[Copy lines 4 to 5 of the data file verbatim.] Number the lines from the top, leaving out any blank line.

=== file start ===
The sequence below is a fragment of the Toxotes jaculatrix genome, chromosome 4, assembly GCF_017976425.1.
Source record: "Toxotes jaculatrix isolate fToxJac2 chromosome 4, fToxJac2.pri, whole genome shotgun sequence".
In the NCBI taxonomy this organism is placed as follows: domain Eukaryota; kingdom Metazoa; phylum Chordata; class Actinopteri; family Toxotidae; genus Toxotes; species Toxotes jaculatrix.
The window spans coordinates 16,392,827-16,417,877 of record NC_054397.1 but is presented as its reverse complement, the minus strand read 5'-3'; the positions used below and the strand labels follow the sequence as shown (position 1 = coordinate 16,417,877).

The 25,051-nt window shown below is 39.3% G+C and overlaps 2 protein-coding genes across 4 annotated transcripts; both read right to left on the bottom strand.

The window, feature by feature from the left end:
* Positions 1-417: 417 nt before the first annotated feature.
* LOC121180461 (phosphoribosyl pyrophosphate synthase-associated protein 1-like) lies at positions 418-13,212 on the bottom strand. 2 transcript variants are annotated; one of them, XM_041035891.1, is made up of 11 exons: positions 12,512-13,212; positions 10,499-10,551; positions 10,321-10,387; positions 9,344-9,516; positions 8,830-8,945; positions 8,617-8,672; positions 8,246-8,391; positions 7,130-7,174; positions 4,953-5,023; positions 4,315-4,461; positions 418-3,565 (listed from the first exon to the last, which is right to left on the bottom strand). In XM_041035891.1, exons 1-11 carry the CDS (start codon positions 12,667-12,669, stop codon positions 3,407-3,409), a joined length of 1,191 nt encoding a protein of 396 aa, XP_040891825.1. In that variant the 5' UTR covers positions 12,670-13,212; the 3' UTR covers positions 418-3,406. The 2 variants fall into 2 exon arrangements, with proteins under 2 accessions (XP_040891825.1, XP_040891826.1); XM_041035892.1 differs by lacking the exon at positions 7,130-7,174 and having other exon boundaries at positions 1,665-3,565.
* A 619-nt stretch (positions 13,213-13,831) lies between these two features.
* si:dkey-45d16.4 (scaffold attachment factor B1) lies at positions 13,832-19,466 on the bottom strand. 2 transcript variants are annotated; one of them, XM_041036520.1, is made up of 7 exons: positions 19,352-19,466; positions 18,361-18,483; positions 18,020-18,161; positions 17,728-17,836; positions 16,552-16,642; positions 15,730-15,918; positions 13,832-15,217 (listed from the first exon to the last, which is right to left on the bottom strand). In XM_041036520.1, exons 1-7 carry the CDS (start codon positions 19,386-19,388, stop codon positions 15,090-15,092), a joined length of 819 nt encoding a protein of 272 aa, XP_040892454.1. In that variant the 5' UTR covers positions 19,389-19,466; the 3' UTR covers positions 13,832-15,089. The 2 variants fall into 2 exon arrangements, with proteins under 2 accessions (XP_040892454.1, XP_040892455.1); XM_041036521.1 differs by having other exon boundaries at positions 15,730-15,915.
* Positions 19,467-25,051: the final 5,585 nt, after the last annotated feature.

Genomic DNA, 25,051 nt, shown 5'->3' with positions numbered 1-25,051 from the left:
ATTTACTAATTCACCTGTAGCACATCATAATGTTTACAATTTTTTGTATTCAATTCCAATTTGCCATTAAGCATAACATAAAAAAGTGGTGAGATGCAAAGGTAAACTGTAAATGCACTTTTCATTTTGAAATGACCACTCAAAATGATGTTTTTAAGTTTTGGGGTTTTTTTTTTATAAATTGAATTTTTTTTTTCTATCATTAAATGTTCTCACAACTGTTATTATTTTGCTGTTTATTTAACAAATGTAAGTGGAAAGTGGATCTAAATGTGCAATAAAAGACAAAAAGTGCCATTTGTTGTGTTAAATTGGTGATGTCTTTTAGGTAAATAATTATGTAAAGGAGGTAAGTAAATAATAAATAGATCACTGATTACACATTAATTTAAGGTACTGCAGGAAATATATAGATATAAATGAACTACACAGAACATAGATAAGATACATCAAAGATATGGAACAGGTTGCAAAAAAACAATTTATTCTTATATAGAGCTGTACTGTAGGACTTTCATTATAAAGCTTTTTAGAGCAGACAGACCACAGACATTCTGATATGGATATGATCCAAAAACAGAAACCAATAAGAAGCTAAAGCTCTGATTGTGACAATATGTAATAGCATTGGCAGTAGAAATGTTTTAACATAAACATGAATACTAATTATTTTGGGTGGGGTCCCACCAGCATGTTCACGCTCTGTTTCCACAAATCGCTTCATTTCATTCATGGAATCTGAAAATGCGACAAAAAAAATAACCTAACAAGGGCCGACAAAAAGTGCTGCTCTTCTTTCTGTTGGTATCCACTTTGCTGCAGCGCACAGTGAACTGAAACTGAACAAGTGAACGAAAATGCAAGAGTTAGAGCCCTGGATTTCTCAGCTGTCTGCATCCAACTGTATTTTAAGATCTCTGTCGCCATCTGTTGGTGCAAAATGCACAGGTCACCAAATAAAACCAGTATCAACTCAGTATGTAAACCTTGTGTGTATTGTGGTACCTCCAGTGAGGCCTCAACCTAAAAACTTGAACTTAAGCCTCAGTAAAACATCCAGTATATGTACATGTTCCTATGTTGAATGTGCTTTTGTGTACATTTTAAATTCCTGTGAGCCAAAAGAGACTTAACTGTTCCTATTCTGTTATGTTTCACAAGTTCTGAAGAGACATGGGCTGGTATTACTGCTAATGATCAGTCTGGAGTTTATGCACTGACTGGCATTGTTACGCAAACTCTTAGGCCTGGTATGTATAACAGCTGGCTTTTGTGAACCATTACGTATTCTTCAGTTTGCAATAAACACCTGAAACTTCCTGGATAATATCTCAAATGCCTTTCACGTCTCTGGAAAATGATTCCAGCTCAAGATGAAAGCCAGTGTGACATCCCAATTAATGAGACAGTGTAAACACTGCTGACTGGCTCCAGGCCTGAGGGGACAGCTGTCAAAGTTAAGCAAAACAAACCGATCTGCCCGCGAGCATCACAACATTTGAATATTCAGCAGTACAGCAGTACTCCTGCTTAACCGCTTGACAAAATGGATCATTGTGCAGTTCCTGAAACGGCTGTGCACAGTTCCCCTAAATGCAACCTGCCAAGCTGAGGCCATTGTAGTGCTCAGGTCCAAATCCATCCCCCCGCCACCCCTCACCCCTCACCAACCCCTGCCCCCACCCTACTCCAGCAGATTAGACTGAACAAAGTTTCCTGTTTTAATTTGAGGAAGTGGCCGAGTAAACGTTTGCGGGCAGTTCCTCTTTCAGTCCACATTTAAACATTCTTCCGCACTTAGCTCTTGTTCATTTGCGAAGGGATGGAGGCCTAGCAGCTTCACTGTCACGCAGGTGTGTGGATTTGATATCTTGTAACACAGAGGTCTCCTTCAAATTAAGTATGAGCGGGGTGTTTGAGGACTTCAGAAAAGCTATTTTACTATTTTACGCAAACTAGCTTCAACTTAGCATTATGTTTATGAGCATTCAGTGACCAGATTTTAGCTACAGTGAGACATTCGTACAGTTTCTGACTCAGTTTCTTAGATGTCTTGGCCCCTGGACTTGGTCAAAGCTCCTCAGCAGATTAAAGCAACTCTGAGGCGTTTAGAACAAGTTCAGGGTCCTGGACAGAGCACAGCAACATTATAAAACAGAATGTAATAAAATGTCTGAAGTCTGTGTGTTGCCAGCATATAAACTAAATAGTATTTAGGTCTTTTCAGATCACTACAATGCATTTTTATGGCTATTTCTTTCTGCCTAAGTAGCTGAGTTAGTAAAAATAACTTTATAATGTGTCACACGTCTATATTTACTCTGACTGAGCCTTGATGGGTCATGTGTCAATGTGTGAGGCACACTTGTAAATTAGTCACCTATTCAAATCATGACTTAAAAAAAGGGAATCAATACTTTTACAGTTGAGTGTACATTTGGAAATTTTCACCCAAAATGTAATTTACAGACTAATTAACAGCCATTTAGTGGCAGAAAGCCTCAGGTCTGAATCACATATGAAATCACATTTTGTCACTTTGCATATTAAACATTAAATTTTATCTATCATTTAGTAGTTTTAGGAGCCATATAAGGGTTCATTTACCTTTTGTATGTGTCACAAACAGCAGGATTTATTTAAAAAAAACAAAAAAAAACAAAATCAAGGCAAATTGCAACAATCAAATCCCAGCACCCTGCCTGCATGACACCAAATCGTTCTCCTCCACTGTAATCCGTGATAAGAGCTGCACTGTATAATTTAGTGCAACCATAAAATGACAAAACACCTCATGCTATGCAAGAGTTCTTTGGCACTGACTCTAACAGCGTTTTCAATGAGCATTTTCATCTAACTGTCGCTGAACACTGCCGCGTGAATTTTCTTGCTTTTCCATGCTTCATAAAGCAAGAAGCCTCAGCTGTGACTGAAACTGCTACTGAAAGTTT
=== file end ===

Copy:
The window spans coordinates 16,392,827-16,417,877 of record NC_054397.1 but is presented as its reverse complement, the minus strand read 5'-3'; the positions used below and the strand labels follow the sequence as shown (position 1 = coordinate 16,417,877).

The 25,051-nt window shown below is 39.3% G+C and overlaps 2 protein-coding genes across 4 annotated transcripts; both read right to left on the bottom strand.